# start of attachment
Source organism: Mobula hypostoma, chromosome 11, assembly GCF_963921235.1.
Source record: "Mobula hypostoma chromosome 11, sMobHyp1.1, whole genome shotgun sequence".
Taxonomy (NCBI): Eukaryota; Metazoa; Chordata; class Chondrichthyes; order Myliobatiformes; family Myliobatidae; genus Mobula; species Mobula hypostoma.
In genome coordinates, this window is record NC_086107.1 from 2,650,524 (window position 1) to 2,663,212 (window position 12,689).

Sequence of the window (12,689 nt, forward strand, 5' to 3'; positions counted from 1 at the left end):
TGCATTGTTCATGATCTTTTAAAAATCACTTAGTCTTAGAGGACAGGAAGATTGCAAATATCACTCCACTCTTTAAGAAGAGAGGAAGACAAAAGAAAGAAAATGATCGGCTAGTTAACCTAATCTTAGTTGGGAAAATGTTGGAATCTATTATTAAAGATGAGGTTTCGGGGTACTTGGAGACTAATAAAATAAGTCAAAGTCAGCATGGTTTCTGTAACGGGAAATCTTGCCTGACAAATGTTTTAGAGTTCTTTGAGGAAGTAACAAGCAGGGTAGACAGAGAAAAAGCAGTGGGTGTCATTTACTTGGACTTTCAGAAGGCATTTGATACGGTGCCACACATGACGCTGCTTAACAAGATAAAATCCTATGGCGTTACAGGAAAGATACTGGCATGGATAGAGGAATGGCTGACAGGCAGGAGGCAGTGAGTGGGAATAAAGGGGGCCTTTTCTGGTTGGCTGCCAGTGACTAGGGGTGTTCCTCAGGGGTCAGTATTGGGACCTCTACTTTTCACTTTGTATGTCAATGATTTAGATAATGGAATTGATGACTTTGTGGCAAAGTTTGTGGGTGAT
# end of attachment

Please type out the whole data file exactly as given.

Source organism: Mobula hypostoma, chromosome 11, assembly GCF_963921235.1.
Source record: "Mobula hypostoma chromosome 11, sMobHyp1.1, whole genome shotgun sequence".
Taxonomy (NCBI): Eukaryota; Metazoa; Chordata; class Chondrichthyes; order Myliobatiformes; family Myliobatidae; genus Mobula; species Mobula hypostoma.
In genome coordinates, this window is record NC_086107.1 from 2,650,524 (window position 1) to 2,663,212 (window position 12,689).

Sequence of the window (12,689 nt, forward strand, 5' to 3'; positions counted from 1 at the left end):
TGCATTGTTCATGATCTTTTAAAAATCACTTAGTCTTAGAGGACAGGAAGATTGCAAATATCACTCCACTCTTTAAGAAGAGAGGAAGACAAAAGAAAGAAAATGATCGGCTAGTTAACCTAATCTTAGTTGGGAAAATGTTGGAATCTATTATTAAAGATGAGGTTTCGGGGTACTTGGAGACTAATAAAATAAGTCAAAGTCAGCATGGTTTCTGTAACGGGAAATCTTGCCTGACAAATGTTTTAGAGTTCTTTGAGGAAGTAACAAGCAGGGTAGACAGAGAAAAAGCAGTGGGTGTCATTTACTTGGACTTTCAGAAGGCATTTGATACGGTGCCACACATGACGCTGCTTAACAAGATAAAATCCTATGGCGTTACAGGAAAGATACTGGCATGGATAGAGGAATGGCTGACAGGCAGGAGGCAGTGAGTGGGAATAAAGGGGGCCTTTTCTGGTTGGCTGCCAGTGACTAGGGGTGTTCCTCAGGGGTCAGTATTGGGACCTCTACTTTTCACTTTGTATGTCAATGATTTAGATAATGGAATTGATGACTTTGTGGCAAAGTTTGTGGGTGAT